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What is your witching hour?



How to prevent a parental disaster

Prevent a parental disaster with these tips


We have all suffered through our children’s witching hour around dinnertime (typically between the hours of 4pm and 6pm)—the tantrums, whining, and arguing. 

But have you ever stepped back to notice that we have our own witching hour? If we don’t take some precautions, things could get pretty frightening at home. 

Several studies over the years point out how it may be harder for us to think clearly, make good decisions, and avoid making mistakes during the middle of the afternoon. This is due to our circadian rhythm, a 24-hour internal clock that helps to regulate hormones in our brain to cause us to feel either sleepy or energetic. 

That mid-day slump time is widely referenced in the business world, but it also affects parents at home trying to take care of their kids.

study in The Journal of Neuroscience went one step further and discovered that our brain’s reward system also goes haywire around 2pm. Essentially, this system is responsible for helping us evaluate potential risks versus rewards to make an effective decision. 

The study found that rewards we receive in the morning or evening tend to come as more of a surprise than rewards we get in the afternoon. That surprise factor causes certain parts of the brain to light up more. This means we are better off avoiding some activities during our own witching hour to control our reactions to conflicts we may face.

If you want to avoid overreacting and saying something to your kids you will regret later, try these tips for making the best of your witching hour. 

Eat A Healthy Snack

Like our kids, if we go too long on an empty stomach, we are bound to lose our balance. Your best bet is to choose a snack that combines protein, fiber, and complex carbohydrates to raise your blood sugar levels steadily and keep them up. This will give you a boost and help improve your mental performance and decision-making ability. 

Schedule Nap Time for Both You and Your Child

Feeling drowsy around 2pm is totally natural, according to neuro specialist Dr. Fiona Kerr. She explains that humans are physically designed to take two naps per day, although very few of us actually do. Our hormones ebb and flow throughout the day, typically dropping at that time. During this period, we have reduced attention capacity, executive function, working memory, quantification skills, logical reasoning, motor dexterity, and mood. Experts recommend taking a power nap for about 15 to 20 minutes during this time of day to recharge.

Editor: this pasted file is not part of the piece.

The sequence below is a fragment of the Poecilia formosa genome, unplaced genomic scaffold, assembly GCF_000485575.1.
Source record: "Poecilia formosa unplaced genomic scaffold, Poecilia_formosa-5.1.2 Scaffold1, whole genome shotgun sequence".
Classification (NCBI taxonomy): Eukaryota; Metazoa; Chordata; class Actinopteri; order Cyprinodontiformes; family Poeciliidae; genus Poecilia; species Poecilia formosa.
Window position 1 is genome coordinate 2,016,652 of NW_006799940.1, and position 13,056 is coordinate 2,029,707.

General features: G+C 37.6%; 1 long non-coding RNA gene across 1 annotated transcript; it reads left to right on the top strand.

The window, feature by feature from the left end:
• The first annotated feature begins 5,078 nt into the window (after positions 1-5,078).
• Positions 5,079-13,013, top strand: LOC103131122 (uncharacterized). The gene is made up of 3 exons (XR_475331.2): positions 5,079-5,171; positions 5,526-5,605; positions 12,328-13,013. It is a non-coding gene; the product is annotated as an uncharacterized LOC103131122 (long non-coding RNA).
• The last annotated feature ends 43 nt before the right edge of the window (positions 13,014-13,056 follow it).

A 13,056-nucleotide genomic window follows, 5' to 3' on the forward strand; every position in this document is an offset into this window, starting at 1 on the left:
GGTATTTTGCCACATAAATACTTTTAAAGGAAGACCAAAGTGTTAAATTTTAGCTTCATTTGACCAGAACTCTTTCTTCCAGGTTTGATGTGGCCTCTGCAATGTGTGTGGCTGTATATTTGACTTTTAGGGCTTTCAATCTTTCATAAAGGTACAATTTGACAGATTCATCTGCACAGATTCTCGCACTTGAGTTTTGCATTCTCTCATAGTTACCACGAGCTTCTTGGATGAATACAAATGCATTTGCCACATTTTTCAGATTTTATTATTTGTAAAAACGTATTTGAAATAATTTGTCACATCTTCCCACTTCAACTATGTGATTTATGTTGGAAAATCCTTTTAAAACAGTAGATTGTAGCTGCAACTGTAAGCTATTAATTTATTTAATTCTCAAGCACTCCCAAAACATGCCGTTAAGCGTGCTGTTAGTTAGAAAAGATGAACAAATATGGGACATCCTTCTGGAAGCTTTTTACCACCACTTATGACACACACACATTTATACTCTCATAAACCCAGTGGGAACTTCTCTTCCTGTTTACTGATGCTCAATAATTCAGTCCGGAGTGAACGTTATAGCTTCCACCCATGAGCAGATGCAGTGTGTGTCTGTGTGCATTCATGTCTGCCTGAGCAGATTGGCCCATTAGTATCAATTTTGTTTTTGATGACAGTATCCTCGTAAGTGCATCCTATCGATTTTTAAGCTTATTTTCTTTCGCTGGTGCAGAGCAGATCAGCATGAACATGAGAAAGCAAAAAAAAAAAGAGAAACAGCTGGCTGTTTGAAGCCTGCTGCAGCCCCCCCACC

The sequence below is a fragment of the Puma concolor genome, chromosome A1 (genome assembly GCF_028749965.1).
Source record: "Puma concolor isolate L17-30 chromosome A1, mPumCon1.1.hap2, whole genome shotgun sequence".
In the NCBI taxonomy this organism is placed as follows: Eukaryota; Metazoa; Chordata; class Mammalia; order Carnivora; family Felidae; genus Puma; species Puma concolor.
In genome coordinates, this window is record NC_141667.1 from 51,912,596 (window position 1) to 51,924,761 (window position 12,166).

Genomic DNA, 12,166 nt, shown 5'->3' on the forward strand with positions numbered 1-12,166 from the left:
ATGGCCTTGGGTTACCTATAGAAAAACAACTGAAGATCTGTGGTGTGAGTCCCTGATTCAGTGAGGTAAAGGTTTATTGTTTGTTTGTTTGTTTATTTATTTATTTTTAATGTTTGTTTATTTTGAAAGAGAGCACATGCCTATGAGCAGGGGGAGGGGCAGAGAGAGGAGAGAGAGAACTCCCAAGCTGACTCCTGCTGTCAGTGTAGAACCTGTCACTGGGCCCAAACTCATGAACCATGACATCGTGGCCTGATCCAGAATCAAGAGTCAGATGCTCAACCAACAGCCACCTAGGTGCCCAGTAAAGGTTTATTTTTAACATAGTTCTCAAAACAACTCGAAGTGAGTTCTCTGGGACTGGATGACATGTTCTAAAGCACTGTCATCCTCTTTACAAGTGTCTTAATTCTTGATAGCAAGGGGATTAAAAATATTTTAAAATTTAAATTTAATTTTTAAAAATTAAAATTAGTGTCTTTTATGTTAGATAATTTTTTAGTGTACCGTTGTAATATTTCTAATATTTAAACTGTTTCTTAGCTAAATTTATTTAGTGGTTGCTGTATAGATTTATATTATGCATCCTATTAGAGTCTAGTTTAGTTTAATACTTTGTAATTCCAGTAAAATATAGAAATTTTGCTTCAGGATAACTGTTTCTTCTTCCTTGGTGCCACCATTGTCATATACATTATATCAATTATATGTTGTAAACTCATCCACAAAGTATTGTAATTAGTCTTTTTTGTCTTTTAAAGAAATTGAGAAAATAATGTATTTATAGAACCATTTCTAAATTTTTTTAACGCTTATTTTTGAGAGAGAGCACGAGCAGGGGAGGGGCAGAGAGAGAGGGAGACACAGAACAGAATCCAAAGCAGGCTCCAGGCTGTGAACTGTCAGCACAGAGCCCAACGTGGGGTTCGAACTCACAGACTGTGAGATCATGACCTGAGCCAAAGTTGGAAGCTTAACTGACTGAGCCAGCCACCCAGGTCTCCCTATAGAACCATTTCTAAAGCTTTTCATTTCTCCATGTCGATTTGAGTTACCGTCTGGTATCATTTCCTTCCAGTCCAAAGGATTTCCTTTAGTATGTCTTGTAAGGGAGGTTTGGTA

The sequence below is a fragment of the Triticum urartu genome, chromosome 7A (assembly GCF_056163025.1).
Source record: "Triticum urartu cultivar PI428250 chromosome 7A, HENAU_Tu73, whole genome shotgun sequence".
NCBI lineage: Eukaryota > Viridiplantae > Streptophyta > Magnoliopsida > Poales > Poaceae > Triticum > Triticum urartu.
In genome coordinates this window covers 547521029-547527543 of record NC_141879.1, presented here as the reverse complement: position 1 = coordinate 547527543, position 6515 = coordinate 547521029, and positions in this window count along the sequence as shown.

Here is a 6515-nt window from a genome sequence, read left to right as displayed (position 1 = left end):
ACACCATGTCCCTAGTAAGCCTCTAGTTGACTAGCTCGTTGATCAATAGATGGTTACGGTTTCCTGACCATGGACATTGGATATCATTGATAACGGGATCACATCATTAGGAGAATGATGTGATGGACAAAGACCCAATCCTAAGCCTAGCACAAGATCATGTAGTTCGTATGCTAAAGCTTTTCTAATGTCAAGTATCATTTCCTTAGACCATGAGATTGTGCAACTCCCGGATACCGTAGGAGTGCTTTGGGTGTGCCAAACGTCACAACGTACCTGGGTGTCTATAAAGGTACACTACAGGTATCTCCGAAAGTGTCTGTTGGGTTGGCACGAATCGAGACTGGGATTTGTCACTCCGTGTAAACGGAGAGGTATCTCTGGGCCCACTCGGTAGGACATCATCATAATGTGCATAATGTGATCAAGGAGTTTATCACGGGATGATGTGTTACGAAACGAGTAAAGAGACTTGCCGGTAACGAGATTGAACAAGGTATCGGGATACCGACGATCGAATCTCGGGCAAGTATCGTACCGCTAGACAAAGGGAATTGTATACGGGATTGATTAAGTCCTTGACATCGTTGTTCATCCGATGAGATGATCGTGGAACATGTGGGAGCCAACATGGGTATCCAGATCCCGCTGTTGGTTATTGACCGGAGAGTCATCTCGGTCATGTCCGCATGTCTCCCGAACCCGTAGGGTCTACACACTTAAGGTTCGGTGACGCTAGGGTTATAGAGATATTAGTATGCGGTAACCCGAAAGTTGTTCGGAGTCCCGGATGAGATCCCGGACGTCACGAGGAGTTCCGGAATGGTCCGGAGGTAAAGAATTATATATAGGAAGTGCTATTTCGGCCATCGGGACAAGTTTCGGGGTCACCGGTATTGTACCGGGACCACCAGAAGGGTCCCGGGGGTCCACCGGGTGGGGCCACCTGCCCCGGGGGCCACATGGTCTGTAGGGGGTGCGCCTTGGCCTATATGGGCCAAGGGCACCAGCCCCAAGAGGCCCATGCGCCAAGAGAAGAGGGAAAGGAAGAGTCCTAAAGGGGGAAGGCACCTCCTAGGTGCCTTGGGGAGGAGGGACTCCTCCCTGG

Talk a Walk Outside

Another way to beat the 2pm slump is to head outside for a walk. Put your little one in a stroller or baby carrier and take a walk around your neighborhood or at a local park. This will get your muscles moving and oxygen flowing. 

Great time to breathe in some fresh air to reinvigorate you and soak in some nature, which offers so many benefits like stress reduction. Finally, being out in the natural sunlight can help reset your internal clock and give you a much-needed energy boost. 

Do Some Light Exercise and Stretch

Experts also recommend doing some light exercise and stretching to get through the slump. Try doing some yoga poses with your kids or put on some fun music and have a family dance party. 

Another option is to tap into technology to take a movement break using programs like Go Noodle. More than 60,000 elementary schools in the United States are using this creative online program to give their students active breaks throughout the school day. Why not use it at home for both you and your kids? 

Plan A Calm Activity

If you sense your mood heading for a dip, be sure to plan a calm activity for your kids so you can have some downtime. Maybe that is when your children use their electronics or watch a television program. Or send them to their room or another comfy spot to do some reading or coloring on their own. 

Accept Your Limitations

When all else fails and you notice a pattern that you are really struggling every day around the same time, plan ahead to get help. 

Hire a babysitter, invite a grandparent over, or work out a system with a friend or neighbor who will watch your kids for a couple hours at that time and you will do the same for them.

 



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